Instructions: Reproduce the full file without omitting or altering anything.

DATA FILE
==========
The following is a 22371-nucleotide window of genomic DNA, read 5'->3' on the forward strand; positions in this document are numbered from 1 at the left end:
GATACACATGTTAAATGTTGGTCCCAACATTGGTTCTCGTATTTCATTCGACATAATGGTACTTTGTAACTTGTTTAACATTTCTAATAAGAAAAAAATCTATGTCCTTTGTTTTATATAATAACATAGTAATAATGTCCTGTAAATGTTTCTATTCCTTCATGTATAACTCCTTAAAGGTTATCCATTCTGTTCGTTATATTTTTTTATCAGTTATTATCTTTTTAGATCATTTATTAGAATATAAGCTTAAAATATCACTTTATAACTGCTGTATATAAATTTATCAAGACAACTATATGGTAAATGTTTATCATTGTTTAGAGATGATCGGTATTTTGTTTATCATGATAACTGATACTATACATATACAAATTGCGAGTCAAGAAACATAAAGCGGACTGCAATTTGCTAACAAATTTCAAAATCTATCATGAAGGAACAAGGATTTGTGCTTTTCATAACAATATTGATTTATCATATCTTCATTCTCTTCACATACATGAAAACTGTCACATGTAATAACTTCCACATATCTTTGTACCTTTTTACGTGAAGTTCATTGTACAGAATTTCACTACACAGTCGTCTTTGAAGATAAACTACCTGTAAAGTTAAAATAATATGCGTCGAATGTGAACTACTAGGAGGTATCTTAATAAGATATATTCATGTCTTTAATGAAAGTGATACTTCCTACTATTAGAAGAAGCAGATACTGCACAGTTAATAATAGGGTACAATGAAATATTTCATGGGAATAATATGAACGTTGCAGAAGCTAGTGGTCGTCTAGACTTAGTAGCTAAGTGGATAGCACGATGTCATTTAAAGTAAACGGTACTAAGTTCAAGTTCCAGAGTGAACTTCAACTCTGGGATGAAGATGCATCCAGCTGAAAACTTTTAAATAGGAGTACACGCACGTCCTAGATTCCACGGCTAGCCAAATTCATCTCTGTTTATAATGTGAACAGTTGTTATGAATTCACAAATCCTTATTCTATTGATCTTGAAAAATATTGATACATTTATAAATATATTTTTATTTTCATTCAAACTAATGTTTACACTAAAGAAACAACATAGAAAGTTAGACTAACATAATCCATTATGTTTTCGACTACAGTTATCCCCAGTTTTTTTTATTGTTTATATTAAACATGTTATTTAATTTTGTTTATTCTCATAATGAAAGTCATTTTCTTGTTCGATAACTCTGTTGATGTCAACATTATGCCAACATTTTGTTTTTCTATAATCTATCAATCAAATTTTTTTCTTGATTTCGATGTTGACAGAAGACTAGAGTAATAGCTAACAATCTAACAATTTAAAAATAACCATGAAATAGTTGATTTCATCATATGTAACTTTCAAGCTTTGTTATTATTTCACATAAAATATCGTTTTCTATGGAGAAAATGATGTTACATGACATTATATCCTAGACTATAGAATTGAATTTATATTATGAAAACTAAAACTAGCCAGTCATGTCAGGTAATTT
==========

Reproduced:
The following is a 22371-nucleotide window of genomic DNA, read 5'->3' on the forward strand; positions in this document are numbered from 1 at the left end:
GATACACATGTTAAATGTTGGTCCCAACATTGGTTCTCGTATTTCATTCGACATAATGGTACTTTGTAACTTGTTTAACATTTCTAATAAGAAAAAAATCTATGTCCTTTGTTTTATATAATAACATAGTAATAATGTCCTGTAAATGTTTCTATTCCTTCATGTATAACTCCTTAAAGGTTATCCATTCTGTTCGTTATATTTTTTTATCAGTTATTATCTTTTTAGATCATTTATTAGAATATAAGCTTAAAATATCACTTTATAACTGCTGTATATAAATTTATCAAGACAACTATATGGTAAATGTTTATCATTGTTTAGAGATGATCGGTATTTTGTTTATCATGATAACTGATACTATACATATACAAATTGCGAGTCAAGAAACATAAAGCGGACTGCAATTTGCTAACAAATTTCAAAATCTATCATGAAGGAACAAGGATTTGTGCTTTTCATAACAATATTGATTTATCATATCTTCATTCTCTTCACATACATGAAAACTGTCACATGTAATAACTTCCACATATCTTTGTACCTTTTTACGTGAAGTTCATTGTACAGAATTTCACTACACAGTCGTCTTTGAAGATAAACTACCTGTAAAGTTAAAATAATATGCGTCGAATGTGAACTACTAGGAGGTATCTTAATAAGATATATTCATGTCTTTAATGAAAGTGATACTTCCTACTATTAGAAGAAGCAGATACTGCACAGTTAATAATAGGGTACAATGAAATATTTCATGGGAATAATATGAACGTTGCAGAAGCTAGTGGTCGTCTAGACTTAGTAGCTAAGTGGATAGCACGATGTCATTTAAAGTAAACGGTACTAAGTTCAAGTTCCAGAGTGAACTTCAACTCTGGGATGAAGATGCATCCAGCTGAAAACTTTTAAATAGGAGTACACGCACGTCCTAGATTCCACGGCTAGCCAAATTCATCTCTGTTTATAATGTGAACAGTTGTTATGAATTCACAAATCCTTATTCTATTGATCTTGAAAAATATTGATACATTTATAAATATATTTTTATTTTCATTCAAACTAATGTTTACACTAAAGAAACAACATAGAAAGTTAGACTAACATAATCCATTATGTTTTCGACTACAGTTATCCCCAGTTTTTTTTATTGTTTATATTAAACATGTTATTTAATTTTGTTTATTCTCATAATGAAAGTCATTTTCTTGTTCGATAACTCTGTTGATGTCAACATTATGCCAACATTTTGTTTTTCTATAATCTATCAATCAAATTTTTTTCTTGATTTCGATGTTGACAGAAGACTAGAGTAATAGCTAACAATCTAACAATTTAAAAATAACCATGAAATAGTTGATTTCATCATATGTAACTTTCAAGCTTTGTTATTATTTCACATAAAATATCGTTTTCTATGGAGAAAATGATGTTACATGACATTATATCCTAGACTATAGAATTGAATTTATATTATGAAAACTAAAACTAGCCAGTCATGTCAGGTAATTT